January 27, 2016
January 25, 2016
As a wedding photographer, we must always be “on.” And by that I mean we must always have our camera in hand and be looking for moments, sometimes before they even happen. When I create the wedding day schedule there are landmarks to photograph like the reveal, ceremony, cake cutting, etc., but often the moments leading up to those are where the true emotion of the day lies. This moment was captured right after the bride and finished putting on her dress and was walking out to meet her groom for their first look. I am often leading the bride or the groom to that moment and I love looking back at them and capturing that moment and all of the anticipation on their faces. I love this shot in particular because you can see the two bridesmaids behind her helping with the dress and the third on the left of the frame is looking at me, breaking the third wall, which normally I don’t like in a candid photograph, but in this one I love it because her gaze at me is one of excitement, knowing what’s about to come for her friend in the following moments. It’s a wonderful juxtaposition to the gaze of the bride who is calm and serene leading out to this moment, but you can sense an undertone of nerves and joy in the almost smile breaking on her face. They are framed perfectly by the glass doors they are exiting, which was not posed, but rather I had scoped out that spot earlier while scouting and knew it would be a wonderful shot as they exited so before I directed them to exit I stood in place a few feet ahead of them so I could lock my focus and then walked backwards in pace with them to get this shot as they exited. If I had realized after that it was a good spot for a photo and said wait go back, it would have both interrupted the day and this wonderful moment and it would no longer have the raw authenticity of expression on the brides face.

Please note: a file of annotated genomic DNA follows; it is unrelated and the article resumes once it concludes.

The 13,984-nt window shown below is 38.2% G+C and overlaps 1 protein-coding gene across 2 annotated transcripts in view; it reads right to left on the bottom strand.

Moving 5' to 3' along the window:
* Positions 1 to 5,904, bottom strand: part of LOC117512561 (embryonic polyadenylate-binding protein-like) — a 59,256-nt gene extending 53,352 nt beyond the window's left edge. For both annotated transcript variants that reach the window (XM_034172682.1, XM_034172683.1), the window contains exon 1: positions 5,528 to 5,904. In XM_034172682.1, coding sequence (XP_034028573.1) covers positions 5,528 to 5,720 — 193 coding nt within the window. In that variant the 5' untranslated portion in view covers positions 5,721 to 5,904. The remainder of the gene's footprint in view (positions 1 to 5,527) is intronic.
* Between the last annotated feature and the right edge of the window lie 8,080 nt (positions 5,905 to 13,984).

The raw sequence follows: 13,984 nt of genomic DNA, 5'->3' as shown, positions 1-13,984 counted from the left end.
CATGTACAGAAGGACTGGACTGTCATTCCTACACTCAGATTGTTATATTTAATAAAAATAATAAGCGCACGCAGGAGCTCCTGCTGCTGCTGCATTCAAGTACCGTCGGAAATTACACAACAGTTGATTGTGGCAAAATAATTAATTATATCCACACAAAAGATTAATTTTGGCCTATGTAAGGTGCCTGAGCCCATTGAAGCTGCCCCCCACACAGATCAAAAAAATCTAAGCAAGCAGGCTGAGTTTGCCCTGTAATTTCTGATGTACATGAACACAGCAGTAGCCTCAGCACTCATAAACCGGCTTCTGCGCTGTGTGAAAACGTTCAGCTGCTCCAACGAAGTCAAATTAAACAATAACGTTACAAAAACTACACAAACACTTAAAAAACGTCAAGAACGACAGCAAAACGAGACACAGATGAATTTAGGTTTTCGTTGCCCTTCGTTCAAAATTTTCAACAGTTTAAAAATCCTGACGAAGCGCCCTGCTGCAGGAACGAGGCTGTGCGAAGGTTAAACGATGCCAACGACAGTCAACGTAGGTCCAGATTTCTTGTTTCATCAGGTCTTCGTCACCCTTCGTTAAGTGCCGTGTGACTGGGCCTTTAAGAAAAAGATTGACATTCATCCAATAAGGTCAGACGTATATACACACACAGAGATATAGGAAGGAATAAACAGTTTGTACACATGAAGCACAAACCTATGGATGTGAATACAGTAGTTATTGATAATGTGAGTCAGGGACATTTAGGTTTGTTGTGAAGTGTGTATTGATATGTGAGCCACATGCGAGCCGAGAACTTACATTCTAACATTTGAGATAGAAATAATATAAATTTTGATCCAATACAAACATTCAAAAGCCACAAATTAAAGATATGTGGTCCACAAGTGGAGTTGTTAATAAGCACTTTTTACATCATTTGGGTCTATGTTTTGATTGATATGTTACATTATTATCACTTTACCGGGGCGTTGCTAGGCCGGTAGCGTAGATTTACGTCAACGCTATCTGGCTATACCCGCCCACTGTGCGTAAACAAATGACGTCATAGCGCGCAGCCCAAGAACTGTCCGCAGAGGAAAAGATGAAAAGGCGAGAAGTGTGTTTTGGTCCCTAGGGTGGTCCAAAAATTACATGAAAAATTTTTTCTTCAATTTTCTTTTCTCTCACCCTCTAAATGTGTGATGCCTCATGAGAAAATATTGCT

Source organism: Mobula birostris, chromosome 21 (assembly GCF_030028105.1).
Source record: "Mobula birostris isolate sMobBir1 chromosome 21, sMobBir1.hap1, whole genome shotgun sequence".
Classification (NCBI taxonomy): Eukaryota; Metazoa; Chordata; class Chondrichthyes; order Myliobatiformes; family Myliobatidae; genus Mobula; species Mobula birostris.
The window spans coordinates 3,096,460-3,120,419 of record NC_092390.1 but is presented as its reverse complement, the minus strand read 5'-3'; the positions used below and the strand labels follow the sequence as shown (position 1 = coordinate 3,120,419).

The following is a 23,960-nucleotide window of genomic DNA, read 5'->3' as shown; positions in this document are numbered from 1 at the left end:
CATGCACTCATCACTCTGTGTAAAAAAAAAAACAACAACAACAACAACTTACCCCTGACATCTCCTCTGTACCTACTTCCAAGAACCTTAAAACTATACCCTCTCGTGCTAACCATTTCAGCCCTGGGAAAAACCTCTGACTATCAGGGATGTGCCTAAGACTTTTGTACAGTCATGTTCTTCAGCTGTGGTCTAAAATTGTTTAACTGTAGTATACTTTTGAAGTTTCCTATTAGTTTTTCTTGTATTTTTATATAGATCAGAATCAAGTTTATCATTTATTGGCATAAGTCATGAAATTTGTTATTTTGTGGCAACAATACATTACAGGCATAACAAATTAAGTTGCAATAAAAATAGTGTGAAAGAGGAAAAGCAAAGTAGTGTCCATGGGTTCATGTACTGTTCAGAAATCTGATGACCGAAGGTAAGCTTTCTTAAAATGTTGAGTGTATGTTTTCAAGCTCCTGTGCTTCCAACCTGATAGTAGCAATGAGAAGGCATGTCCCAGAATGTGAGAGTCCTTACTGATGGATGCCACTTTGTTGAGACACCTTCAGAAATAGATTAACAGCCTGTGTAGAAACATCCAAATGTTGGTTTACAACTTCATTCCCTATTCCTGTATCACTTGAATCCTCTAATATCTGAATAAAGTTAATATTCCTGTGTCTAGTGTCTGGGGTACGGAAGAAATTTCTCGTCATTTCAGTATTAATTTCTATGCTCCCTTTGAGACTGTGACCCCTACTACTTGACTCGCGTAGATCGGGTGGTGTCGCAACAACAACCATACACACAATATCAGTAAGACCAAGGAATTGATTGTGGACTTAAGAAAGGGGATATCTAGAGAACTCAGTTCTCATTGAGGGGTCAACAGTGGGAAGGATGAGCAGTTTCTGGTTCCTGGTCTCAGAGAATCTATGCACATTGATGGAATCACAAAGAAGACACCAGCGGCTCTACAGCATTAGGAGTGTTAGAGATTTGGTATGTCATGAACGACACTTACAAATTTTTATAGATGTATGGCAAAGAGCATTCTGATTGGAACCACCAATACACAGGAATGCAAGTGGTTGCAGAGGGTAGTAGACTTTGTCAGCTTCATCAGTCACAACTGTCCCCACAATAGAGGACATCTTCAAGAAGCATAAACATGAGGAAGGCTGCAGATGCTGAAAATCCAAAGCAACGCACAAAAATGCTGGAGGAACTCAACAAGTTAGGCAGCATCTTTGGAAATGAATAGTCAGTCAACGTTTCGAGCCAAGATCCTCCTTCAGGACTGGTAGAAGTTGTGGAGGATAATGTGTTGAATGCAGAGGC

January 18, 2016
I love shooting rings, but they can definitely get a little repetitive. It is always a creative challenge to make a ring shot feel new and unique. And a good ring shot should really be unique to each bride and groom. This bride’s engagement session was on the beach and their wedding was going to be too, so using this shell, which was actually a gift from the groom, was the perfect way to make the photo personal. I’ve used invitations, velvet boxes, macarons, and even a Mickey Mouse doll to get a personalized ring shot. Rings are a little harder to shoot with the Contax because you have to use the Hoya Filters to turn the lens into a macro to get the closeup shot of the ring and it’s really easy to miss focus. I usually shoot most of my photos at F2, but for a ring shot with a macro filter on I’ll stop down to F4 or 5.6 so there’s a wider plain of focus and more of the ring can be in focus. The macro filter will help create lots of bokeh and a very shallow depth of field, so there’s no need to be at F2 most of the time. My assistant always laughs at me as I rock back and forth in micro movements as I take these shots watching through my lens to make sure my focus is tack sharp where I want it to be. Ring shots are all about composition because their such simple detail shots so the styling is very important. I tend to not like a really crowded ring shot with a ton of different elements that distract from the beauty of the diamond. I may add the ring in as a smaller element into other detail shots like the invitation or all of the bride’s accessories, but when it comes to the ring by itself I think a simple uncrowded composition lets it shine and creates a beautiful piece of art the bride can enjoy.